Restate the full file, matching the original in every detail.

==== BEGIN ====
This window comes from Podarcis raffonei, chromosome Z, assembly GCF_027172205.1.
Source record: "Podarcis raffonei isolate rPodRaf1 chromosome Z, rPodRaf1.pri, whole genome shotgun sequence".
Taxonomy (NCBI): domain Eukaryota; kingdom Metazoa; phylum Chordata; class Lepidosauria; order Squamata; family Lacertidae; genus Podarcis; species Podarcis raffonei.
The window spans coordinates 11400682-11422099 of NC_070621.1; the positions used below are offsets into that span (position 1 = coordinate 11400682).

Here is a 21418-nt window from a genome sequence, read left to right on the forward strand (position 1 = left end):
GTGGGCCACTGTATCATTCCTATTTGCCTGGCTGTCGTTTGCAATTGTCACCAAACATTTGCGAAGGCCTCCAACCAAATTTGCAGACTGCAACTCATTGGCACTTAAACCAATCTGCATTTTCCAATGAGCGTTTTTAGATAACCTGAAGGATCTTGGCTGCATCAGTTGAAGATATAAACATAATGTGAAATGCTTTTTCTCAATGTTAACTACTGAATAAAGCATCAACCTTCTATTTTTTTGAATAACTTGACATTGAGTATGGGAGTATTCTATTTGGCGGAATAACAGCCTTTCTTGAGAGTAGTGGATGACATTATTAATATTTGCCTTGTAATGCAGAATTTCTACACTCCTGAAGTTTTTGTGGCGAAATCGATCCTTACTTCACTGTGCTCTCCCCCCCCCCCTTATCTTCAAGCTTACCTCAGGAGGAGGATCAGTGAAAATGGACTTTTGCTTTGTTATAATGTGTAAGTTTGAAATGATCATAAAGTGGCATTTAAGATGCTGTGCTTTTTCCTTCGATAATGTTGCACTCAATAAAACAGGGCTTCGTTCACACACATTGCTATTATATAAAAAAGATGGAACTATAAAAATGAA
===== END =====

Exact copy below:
This window comes from Podarcis raffonei, chromosome Z, assembly GCF_027172205.1.
Source record: "Podarcis raffonei isolate rPodRaf1 chromosome Z, rPodRaf1.pri, whole genome shotgun sequence".
Taxonomy (NCBI): domain Eukaryota; kingdom Metazoa; phylum Chordata; class Lepidosauria; order Squamata; family Lacertidae; genus Podarcis; species Podarcis raffonei.
The window spans coordinates 11400682-11422099 of NC_070621.1; the positions used below are offsets into that span (position 1 = coordinate 11400682).

Here is a 21418-nt window from a genome sequence, read left to right on the forward strand (position 1 = left end):
GTGGGCCACTGTATCATTCCTATTTGCCTGGCTGTCGTTTGCAATTGTCACCAAACATTTGCGAAGGCCTCCAACCAAATTTGCAGACTGCAACTCATTGGCACTTAAACCAATCTGCATTTTCCAATGAGCGTTTTTAGATAACCTGAAGGATCTTGGCTGCATCAGTTGAAGATATAAACATAATGTGAAATGCTTTTTCTCAATGTTAACTACTGAATAAAGCATCAACCTTCTATTTTTTTGAATAACTTGACATTGAGTATGGGAGTATTCTATTTGGCGGAATAACAGCCTTTCTTGAGAGTAGTGGATGACATTATTAATATTTGCCTTGTAATGCAGAATTTCTACACTCCTGAAGTTTTTGTGGCGAAATCGATCCTTACTTCACTGTGCTCTCCCCCCCCCCCTTATCTTCAAGCTTACCTCAGGAGGAGGATCAGTGAAAATGGACTTTTGCTTTGTTATAATGTGTAAGTTTGAAATGATCATAAAGTGGCATTTAAGATGCTGTGCTTTTTCCTTCGATAATGTTGCACTCAATAAAACAGGGCTTCGTTCACACACATTGCTATTATATAAAAAAGATGGAACTATAAAAATGAA